What’s Inside Our Museum

Forests of the Northwest museum exhibit with trees and black bear

Located in Portland’s beautiful Washington Park, our 20,000 square foot Discovery Museum is sure to delight visitors from three to 103. 

Visitors can explore society’s connection to forests and the challenges and opportunities facing this critical natural resource


Pacific Northwest Exhibits

Come explore the exciting forests of the Pacific Northwest and learn about role they play in providing habitat, water, recreation, wood, and a multitude of other benefits to our planet and society.

Black bear taxidermy

Animals in the Forest

It’s estimated that 80% of the world’s animals call the forest their home. Our indoor Pacific Northwest forest is home to a variety of animals. See how many you can spot!

Timberjack Harvester in Museum gripping a tree trunk.

Timberjack Harvester

Sustainable forestry requires careful harvesting and some advanced technology. Climb aboard a Timberjack Harvester just like a professional forester. Then try your hand at operating one in our custom simulator.


People & Forests

Forests around the world face multiple challenges. On the Discovery Museum’s second floor, we highlight People & Forests and how they interact around the world. You can “travel” around the globe, meeting people who work to keep the forests in their countries sustainable.

Three people on a jeep with an elephant projected onto a screen in front of them

Take a Journey

Embark on a whirlwind virtual tour of four forest types: boreal, temperate, sub-tropical, and tropical.

Siberia: Journey through the cold via the Trans-Siberian railway and encounter people who depend on the boreal forest for their livelihood.

China: Next it’s time to take a boat ride on Songhua Lake in Changbai Mountain to learn about population pressures on China’s temperate forests.

South Africa: Then a jeep ride through Kruger National Park is the perfect way to view wildlife in a sub-tropical forest!

The Amazon: Finally, step inside a canopy crane for a simulated ride up into the treetops of Brazil’s Amazon tropical rain forest.

Young boy interacting with world map exhibit wall

Our World’s Forests

A huge world map highlights forest types and how different regions use their local forests. Artifacts and hands-on displays provide context on wildlife, forest values, and meeting human needs.

Some of the 150 wooden plates on a wall, showcasing the Langdon Plate Collection.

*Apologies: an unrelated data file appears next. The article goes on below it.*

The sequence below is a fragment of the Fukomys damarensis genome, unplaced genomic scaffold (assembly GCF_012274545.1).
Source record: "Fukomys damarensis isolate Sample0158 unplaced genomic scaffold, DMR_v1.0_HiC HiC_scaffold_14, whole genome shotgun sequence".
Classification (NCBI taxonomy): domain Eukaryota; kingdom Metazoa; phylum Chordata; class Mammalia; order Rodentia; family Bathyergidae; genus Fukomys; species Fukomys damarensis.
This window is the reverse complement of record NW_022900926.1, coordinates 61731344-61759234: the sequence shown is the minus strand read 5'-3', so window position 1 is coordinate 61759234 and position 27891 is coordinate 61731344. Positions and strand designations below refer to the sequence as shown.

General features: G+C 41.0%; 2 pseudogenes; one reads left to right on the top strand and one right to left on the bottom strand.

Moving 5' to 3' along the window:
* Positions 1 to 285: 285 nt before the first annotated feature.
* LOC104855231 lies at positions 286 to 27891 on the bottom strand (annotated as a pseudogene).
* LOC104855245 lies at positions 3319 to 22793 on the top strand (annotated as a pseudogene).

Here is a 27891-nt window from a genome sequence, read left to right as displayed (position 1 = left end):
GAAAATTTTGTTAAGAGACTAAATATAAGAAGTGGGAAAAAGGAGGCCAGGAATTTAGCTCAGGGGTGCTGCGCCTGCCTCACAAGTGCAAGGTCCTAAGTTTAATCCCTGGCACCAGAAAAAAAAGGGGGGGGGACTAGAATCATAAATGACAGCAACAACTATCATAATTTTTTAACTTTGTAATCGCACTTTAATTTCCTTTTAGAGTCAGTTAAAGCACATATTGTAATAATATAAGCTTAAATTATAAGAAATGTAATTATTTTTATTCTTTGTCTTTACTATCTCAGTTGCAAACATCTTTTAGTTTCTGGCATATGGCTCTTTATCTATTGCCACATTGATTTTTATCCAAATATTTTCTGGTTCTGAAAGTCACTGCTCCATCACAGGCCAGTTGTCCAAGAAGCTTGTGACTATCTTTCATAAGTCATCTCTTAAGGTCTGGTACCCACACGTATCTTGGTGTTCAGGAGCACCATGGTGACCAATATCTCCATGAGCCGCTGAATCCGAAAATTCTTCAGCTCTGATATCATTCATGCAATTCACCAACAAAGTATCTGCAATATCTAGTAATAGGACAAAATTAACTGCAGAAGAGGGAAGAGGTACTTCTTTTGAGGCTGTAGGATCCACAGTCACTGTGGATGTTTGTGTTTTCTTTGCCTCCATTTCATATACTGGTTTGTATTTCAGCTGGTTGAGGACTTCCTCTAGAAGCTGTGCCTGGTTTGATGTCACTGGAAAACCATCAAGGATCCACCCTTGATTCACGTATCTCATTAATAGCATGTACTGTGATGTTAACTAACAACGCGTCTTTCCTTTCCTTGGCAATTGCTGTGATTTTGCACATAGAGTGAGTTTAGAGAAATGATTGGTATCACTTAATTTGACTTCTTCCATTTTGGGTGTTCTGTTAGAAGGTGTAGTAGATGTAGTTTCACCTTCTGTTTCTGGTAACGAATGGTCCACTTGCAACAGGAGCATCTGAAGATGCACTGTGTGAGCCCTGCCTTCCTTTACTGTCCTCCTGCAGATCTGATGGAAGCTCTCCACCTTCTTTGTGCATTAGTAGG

Langdon Plate Collection

The incomparable beauty of wood is on display in this special exhibit. We’re showcasing 150 wooden plates, just a fraction of the hundreds created by James Porter Langdon, a woodcarver and retired forester.

Mr. Langdon was born in Portland in 1906 and worked for the U.S. Forest Service for 30 years. He had a long history in natural resource management, working at the Columbia National Forest in Vancouver, the Mount Hood National Forest in Zigzag, and the Gifford Pinchot National Forest. Mr. Langdon gifted his prized collection to World Forestry Center only a few months before his passing in 1990.

Empty Leadership Hall at World Forestry Center

Leadership Hall

Our Forestry Leadership Hall commemorates those who have contributed to the social, economic, and environmental benefits of forests. More than 200 leaders have been in inducted since 1971.

Wooden sign to the Forestry Building

Old Forestry Building

The origins of World Forestry Center date back to the Old Forestry Building from the 1905 Lewis and Clark Exposition. Photos and clippings about the “World Largest Log Cabin” tell the story of the building’s beginnings and its destruction in 1964.

Campus Highlights

Peggy the Train framed by trees

Peggy the Train

“Peggy” is a beautiful 42-ton Lima Shay-geared locomotive who has hauled an estimated billion feet of logs in her lifetime. Visitors are encouraged to climb aboard and explore!

Petrified stump

Petrified Stump

Visitors to World Forestry Center are invited to examine the five million year-old, 10,000 pound petrified stump on display outside the Discovery Museum.